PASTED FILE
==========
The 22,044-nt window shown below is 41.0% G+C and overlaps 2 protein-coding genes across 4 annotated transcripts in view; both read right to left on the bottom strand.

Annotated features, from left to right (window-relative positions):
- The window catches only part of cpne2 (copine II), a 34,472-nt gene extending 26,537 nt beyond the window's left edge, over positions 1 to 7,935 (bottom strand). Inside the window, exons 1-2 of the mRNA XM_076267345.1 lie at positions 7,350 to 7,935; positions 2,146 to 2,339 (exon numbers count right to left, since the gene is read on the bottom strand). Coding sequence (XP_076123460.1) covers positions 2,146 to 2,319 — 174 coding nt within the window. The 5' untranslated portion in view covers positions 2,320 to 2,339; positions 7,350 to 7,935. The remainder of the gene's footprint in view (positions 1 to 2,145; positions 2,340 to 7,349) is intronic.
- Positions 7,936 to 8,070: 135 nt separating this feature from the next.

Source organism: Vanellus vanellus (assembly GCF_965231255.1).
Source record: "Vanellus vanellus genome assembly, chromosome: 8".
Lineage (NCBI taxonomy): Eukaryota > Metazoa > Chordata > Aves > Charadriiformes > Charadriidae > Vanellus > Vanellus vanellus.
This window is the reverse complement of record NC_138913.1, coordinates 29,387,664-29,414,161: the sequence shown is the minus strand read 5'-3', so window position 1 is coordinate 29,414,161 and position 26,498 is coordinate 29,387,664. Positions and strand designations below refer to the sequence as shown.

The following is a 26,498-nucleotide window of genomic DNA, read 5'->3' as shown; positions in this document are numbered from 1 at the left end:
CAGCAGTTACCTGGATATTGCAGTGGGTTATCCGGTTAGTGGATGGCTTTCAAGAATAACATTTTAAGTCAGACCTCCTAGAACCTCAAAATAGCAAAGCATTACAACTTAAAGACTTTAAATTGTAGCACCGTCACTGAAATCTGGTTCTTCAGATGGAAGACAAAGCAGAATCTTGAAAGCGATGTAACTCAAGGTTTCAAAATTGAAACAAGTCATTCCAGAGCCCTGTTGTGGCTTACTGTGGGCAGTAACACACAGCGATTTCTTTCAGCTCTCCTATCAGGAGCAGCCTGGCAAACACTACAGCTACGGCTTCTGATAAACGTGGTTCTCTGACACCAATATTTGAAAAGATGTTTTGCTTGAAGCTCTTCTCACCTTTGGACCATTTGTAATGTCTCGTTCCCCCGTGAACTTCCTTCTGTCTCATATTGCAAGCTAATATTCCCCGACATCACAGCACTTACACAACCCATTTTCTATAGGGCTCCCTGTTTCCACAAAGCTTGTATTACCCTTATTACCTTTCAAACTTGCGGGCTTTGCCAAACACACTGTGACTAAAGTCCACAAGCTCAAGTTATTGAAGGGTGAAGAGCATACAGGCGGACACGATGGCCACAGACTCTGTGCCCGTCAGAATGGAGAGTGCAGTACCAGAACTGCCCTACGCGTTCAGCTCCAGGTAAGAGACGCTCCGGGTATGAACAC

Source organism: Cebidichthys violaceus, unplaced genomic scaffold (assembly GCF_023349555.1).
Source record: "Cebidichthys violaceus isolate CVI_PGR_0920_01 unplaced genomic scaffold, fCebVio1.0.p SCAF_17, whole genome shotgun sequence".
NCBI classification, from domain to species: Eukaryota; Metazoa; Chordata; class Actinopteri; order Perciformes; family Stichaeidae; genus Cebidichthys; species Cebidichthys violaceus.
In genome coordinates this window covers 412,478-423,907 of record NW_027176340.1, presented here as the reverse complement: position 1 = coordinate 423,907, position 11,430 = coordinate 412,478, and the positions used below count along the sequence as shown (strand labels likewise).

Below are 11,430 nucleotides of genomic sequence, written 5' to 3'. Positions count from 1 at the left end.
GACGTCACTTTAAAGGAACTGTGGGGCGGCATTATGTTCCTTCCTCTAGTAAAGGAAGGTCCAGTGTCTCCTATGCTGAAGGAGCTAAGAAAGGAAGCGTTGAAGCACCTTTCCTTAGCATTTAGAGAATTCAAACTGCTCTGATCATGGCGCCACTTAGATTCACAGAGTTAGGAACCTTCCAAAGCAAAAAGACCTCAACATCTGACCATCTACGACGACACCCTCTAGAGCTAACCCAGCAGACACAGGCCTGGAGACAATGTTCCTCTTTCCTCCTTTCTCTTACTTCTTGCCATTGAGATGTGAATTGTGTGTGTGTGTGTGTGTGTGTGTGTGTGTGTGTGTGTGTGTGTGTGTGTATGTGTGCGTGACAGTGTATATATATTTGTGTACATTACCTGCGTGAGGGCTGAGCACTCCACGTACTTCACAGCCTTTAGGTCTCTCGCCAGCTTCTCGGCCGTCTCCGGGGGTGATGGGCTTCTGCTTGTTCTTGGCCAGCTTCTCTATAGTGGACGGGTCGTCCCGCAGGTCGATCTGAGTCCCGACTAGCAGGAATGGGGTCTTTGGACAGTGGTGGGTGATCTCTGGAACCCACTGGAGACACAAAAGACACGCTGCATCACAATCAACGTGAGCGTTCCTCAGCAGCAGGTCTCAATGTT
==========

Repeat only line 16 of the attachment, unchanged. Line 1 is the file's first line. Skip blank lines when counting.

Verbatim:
GACGTCACTTTAAAGGAACTGTGGGGCGGCATTATGTTCCTTCCTCTAGTAAAGGAAGGTCCAGTGTCTCCTATGCTGAAGGAGCTAAGAAAGGAAGCGTTGAAGCACCTTTCCTTAGCATTTAGAGAATTCAAACTGCTCTGATCATGGCGCCACTTAGATTCACAGAGTTAGGAACCTTCCAAAGCAAAAAGACCTCAACATCTGACCATCTACGACGACACCCTCTAGAGCTAACCCAGCAGACACAGGCCTGGAGACAATGTTCCTCTTTCCTCCTTTCTCTTACTTCTTGCCATTGAGATGTGAATTGTGTGTGTGTGTGTGTGTGTGTGTGTGTGTGTGTGTGTGTGTGTGTGTGTATGTGTGCGTGACAGTGTATATATATTTGTGTACATTACCTGCGTGAGGGCTGAGCACTCCACGTACTTCACAGCCTTTAGGTCTCTCGCCAGCTTCTCGGCCGTCTCCGGGGGTGATGGGCTTCTGCTTGTTCTTGGCCAGCTTCTCTATAGTGGACGGGTCGTCCCGCAGGTCGATCTGAGTCCCGACTAGCAGGAATGGGGTCTTTGGACAGTGGTGGGTGATCTCTGGAACCCACTGGAGACACAAAAGACACGCTGCATCACAATCAACGTGAGCGTTCCTCAGCAGCAGGTCTCAATGTT